Highlighting vast inequality in health resources between developed and developing countries, a new UN report has said the deaths caused by non-communicable diseases among ageing populations in the world are rising.
The World Health Organisation report represents the most complete set of health statistics available, for a set of 50 health indicators from the agency’s 193 Member States.
The report points out that there is a 20/90 syndrome in which 30 developed countries of the Organisation for Economic Co-operation and Development make up less than 20 per cent of the world’s population but spend 90 per cent of available health funding.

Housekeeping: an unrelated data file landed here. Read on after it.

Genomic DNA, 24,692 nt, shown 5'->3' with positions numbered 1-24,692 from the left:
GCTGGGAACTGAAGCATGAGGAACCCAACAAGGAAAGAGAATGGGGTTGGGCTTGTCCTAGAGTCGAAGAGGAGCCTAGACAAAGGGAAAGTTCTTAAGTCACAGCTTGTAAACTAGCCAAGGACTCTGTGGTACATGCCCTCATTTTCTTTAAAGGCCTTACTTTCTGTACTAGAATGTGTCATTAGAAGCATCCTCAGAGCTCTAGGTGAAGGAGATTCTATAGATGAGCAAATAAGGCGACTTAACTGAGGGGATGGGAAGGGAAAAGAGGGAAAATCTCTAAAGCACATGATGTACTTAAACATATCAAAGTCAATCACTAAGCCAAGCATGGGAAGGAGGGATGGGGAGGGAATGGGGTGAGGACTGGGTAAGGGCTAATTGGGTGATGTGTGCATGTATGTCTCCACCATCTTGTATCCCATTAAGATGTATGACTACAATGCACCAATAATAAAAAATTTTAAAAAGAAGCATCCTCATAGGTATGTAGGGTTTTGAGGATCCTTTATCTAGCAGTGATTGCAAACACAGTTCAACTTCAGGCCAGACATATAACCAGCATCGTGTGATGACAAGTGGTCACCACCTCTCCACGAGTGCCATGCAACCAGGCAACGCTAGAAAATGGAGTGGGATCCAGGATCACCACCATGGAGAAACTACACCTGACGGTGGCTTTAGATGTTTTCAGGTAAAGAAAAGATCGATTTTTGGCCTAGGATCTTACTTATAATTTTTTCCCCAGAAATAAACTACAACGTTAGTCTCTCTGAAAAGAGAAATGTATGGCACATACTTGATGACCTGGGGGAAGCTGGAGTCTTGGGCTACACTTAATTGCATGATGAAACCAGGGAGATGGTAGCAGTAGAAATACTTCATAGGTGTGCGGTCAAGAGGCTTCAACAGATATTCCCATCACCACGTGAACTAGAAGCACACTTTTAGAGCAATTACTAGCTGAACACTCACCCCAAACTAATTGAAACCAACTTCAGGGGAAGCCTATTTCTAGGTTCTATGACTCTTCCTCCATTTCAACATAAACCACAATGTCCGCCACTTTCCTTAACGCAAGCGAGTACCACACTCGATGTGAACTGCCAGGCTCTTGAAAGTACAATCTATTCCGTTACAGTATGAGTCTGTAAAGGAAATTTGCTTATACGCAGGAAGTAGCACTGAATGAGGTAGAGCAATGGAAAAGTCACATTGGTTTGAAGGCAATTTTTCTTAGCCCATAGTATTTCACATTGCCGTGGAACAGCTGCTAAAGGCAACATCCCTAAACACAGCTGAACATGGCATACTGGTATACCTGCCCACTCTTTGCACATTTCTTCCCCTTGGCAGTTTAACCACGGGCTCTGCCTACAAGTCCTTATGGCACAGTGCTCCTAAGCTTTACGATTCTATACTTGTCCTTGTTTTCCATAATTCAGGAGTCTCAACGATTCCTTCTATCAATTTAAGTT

Other trends monitored by the report include projections of mortality for the year 2030, aspects of maternal mortality, rates of growth stunting due to malnutrition, the extent to which people can access treatment, the major risk factors for ill-health and health outcomes in the context of demographic factors in individual countries.
Introducing the report to current World Health Assembly, the annual policy-making meeting of WHO, Director- General Margaret Chan, focused on the need for accurate evidence and up-to-date statistics as the basis for policy decisions.
“Reliable health data and statistics are the foundation of health policies, strategies and evaluation and monitoring,” Chan told the gathering in Geneva. “Evidence is also the foundation for sound health information for the general public.”